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Arthropod pest control for UK oilseed rape - comparing insecticide efficacies, side effects and alternatives

Zhang, H., Breeze, T., Bailey, A., Garthwaite, D., Harrington, R. and Potts, S. G. (2017) Arthropod pest control for UK oilseed rape - comparing insecticide efficacies, side effects and alternatives. PLoS ONE, 12 (1). e0169475. ISSN 1932-6203

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To link to this item DOI: 10.1371/journal.pone.0169475


Oilseed rape (Brassica napus) is an important combinable break crop in the UK, which is largely protected from arthropod pests by insecticidal chemicals. Despite ongoing debate regarding the use of neonicotinoids, the dominant seed treatment ingredients used for this crop, there is little publicly available data comparing the efficacy of insecticides in controlling key arthropod pests or comparing the impacts on non-target species and the wider environment. To provide an insight into these matters, a UK-wide expert survey targeting agronomists and entomologists was conducted from March to June 2015. Based on the opinions of 90 respondents, an average of 20% yield loss caused by the key arthropod pests was expected to have occurred in the absence of insecticide treatments. Relatively older chemical groups were perceived to have lower efficacy for target pests than newer ones, partly due to the development of insecticide resistance. Without neonicotinoid seed treatments, a lack of good control for cabbage stem flea beetle was perceived. Wide spectrum foliar insecticide sprays were perceived to have significantly greater negative impacts than seed treatments on users’ health, natural enemies, pollinators, soil and water, and many foliar active ingredients have had potential risks for non-target arthropod species in UK oilseed rape fields for the past 25 years. Overall, 72% of respondents opposed the neonicotinoid restriction, while 10% supported it. Opposition and support of the restriction were largely based on concerns for pollinators and the wider environment, highlighting the uncertainty over the side effects of neonicotinoid use. More people from the government and research institutes leaned towards neutrality over the issue, compared to those directly involved in growing the crop. Neonicotinoid restriction was expected to result in greater effort and expenditure on pest control and lower production (0–1 t/ha less). Alternatives for future oilseed rape protection were then discussed.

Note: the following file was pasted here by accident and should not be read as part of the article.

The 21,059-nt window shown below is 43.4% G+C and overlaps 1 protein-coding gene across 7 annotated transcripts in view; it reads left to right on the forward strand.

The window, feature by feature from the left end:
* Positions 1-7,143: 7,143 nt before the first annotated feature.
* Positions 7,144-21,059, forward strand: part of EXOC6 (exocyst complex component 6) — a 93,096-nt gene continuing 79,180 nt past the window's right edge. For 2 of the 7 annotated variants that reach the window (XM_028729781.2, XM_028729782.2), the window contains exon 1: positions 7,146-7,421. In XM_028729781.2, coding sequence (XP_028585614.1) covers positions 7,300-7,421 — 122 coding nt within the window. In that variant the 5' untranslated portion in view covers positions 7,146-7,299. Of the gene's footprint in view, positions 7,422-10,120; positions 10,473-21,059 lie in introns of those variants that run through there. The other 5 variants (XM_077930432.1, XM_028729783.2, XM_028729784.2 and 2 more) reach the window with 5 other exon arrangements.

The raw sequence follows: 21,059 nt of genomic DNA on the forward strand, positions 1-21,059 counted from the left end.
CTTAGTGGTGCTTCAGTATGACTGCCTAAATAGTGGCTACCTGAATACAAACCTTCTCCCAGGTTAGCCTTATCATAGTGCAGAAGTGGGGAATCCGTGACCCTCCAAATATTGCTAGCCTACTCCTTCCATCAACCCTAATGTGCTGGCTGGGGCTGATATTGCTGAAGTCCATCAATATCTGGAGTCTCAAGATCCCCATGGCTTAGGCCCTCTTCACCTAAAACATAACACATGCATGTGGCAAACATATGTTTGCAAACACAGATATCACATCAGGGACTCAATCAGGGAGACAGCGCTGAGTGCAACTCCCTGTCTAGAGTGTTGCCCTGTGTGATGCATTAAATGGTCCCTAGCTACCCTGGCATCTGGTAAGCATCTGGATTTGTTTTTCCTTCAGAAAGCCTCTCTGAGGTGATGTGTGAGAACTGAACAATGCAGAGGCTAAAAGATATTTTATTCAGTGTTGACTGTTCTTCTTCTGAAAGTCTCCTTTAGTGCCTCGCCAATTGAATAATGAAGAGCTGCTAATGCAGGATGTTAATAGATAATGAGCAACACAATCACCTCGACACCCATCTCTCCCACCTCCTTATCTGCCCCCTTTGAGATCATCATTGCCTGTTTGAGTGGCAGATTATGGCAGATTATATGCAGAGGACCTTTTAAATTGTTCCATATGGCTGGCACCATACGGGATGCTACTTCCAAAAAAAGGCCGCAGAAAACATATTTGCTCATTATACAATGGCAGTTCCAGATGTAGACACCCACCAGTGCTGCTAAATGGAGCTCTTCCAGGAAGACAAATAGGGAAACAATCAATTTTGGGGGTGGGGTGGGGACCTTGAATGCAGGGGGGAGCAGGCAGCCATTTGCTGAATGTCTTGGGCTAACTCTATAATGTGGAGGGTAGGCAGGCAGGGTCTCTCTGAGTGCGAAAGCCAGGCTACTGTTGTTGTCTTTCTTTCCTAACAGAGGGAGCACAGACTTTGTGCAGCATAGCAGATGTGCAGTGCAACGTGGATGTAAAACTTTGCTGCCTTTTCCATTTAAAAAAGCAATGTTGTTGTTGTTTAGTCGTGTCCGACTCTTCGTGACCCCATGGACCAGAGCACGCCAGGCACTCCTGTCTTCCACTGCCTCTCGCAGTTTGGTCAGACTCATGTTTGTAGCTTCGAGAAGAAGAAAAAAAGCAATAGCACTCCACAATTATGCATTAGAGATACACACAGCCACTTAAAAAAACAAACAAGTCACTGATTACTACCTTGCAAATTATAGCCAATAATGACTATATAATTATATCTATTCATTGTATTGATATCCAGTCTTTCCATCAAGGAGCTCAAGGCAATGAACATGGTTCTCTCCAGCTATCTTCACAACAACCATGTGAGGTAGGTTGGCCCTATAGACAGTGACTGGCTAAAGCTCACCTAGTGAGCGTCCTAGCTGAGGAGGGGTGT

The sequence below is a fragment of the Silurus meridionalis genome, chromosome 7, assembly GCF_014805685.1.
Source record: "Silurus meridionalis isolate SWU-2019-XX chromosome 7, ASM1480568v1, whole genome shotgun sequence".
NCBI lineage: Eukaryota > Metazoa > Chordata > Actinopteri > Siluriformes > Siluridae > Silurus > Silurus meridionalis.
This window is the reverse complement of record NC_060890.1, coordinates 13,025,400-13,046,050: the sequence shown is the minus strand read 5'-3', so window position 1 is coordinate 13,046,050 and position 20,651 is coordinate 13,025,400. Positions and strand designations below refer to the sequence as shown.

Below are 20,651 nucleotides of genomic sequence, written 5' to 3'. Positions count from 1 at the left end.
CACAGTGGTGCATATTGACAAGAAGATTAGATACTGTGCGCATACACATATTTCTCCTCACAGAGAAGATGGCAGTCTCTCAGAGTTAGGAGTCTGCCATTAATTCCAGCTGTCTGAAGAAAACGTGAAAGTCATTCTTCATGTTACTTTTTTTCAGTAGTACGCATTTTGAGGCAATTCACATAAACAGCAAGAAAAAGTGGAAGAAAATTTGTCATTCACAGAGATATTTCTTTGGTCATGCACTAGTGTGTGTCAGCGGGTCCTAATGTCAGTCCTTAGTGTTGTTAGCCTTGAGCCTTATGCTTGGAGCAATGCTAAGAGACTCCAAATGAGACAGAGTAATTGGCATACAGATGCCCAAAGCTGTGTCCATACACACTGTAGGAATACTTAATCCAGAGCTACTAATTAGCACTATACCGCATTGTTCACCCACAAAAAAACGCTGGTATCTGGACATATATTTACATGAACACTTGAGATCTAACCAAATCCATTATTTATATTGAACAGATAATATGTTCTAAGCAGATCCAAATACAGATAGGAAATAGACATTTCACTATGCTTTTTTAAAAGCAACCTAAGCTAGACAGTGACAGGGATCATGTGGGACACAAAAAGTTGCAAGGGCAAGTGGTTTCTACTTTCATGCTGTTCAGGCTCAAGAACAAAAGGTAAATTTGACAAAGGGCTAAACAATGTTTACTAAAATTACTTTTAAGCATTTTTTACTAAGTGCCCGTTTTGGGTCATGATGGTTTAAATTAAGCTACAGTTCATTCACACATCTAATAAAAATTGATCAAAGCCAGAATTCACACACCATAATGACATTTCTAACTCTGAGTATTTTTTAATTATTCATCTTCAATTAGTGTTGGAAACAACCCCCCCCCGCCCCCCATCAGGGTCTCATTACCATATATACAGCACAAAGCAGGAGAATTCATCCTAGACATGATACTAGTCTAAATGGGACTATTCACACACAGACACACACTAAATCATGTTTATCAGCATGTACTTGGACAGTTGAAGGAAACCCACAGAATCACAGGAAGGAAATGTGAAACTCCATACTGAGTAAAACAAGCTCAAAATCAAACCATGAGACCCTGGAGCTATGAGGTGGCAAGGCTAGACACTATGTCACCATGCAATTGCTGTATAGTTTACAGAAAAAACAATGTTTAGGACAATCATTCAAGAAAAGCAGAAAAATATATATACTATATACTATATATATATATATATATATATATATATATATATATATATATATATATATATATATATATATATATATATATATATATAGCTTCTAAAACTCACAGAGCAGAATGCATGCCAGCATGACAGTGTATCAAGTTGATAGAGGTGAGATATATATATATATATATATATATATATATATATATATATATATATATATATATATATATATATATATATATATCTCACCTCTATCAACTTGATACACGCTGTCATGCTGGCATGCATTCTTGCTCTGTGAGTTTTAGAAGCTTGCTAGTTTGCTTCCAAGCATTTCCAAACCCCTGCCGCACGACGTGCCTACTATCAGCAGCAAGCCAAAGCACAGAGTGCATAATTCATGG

Item Type:Article
Divisions:Life Sciences > School of Agriculture, Policy and Development > Department of Sustainable Land Management > Centre for Agri-environmental Research (CAER)
ID Code:68737
Publisher:Public Library of Science


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